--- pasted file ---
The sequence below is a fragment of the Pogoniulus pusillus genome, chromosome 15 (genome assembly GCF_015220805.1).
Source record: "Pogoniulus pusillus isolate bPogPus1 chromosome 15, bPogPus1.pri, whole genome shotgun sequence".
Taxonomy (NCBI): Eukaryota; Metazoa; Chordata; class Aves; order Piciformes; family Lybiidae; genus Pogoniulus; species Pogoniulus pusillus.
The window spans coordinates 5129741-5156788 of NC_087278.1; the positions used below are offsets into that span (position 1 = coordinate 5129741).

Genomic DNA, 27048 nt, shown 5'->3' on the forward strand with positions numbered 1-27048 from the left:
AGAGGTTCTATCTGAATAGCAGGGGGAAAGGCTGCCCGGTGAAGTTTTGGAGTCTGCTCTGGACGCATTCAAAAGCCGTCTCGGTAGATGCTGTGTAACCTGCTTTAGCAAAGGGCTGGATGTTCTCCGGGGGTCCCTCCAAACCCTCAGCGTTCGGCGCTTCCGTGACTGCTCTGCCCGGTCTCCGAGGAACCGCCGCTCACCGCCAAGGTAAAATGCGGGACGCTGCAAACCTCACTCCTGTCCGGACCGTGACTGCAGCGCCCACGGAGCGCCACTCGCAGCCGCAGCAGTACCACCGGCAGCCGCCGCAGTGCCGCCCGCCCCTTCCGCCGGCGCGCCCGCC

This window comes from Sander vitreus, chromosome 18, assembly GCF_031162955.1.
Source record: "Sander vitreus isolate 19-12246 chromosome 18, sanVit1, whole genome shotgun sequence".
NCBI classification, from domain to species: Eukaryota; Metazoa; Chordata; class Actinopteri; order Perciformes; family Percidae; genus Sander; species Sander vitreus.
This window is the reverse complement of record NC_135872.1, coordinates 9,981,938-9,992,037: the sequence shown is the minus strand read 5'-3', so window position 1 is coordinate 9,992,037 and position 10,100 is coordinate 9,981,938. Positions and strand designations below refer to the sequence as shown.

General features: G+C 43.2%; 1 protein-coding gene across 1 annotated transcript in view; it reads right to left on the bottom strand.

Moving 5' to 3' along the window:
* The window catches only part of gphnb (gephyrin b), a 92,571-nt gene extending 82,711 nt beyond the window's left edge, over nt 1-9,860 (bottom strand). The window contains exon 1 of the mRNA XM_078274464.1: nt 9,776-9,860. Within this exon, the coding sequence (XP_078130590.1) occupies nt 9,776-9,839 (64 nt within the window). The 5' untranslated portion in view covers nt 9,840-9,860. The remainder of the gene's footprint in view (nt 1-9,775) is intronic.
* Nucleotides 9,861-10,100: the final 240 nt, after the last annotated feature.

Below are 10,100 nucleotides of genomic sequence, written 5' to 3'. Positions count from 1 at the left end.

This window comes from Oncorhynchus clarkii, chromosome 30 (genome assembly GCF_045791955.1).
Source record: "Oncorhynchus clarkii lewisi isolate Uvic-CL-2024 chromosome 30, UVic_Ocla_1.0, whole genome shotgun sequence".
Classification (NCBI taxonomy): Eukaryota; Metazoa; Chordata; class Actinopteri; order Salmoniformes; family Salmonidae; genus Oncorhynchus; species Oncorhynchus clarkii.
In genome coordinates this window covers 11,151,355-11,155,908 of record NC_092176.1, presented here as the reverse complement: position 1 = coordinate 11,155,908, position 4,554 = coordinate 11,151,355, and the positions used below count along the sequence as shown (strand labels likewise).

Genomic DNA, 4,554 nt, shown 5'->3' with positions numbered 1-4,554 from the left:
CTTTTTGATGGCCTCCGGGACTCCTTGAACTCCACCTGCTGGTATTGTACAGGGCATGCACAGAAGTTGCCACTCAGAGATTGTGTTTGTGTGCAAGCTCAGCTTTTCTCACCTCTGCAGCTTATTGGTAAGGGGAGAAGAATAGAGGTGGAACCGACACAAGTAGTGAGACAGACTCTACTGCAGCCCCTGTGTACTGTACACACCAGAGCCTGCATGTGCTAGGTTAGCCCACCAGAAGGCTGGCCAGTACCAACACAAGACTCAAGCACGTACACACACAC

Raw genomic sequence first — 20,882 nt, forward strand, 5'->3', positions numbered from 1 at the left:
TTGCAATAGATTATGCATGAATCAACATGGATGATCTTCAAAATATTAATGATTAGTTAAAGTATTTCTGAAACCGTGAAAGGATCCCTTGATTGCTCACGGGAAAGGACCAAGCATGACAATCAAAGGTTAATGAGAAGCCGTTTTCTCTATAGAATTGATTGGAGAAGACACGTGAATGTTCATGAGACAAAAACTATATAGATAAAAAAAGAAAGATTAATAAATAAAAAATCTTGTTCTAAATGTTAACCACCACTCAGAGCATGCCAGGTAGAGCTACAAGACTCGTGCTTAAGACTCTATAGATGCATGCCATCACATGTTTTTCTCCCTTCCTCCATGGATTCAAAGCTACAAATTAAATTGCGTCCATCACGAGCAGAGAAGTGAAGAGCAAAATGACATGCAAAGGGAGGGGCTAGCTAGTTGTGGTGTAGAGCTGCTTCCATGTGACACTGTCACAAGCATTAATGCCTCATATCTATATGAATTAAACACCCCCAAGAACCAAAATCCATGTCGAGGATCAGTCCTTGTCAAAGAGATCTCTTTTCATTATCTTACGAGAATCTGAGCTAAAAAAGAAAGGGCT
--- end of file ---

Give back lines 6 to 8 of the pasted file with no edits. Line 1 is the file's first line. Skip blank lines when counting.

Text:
AGAGGTTCTATCTGAATAGCAGGGGGAAAGGCTGCCCGGTGAAGTTTTGGAGTCTGCTCTGGACGCATTCAAAAGCCGTCTCGGTAGATGCTGTGTAACCTGCTTTAGCAAAGGGCTGGATGTTCTCCGGGGGTCCCTCCAAACCCTCAGCGTTCGGCGCTTCCGTGACTGCTCTGCCCGGTCTCCGAGGAACCGCCGCTCACCGCCAAGGTAAAATGCGGGACGCTGCAAACCTCACTCCTGTCCGGACCGTGACTGCAGCGCCCACGGAGCGCCACTCGCAGCCGCAGCAGTACCACCGGCAGCCGCCGCAGTGCCGCCCGCCCCTTCCGCCGGCGCGCCCGCC

This window comes from Sander vitreus, chromosome 18, assembly GCF_031162955.1.
Source record: "Sander vitreus isolate 19-12246 chromosome 18, sanVit1, whole genome shotgun sequence".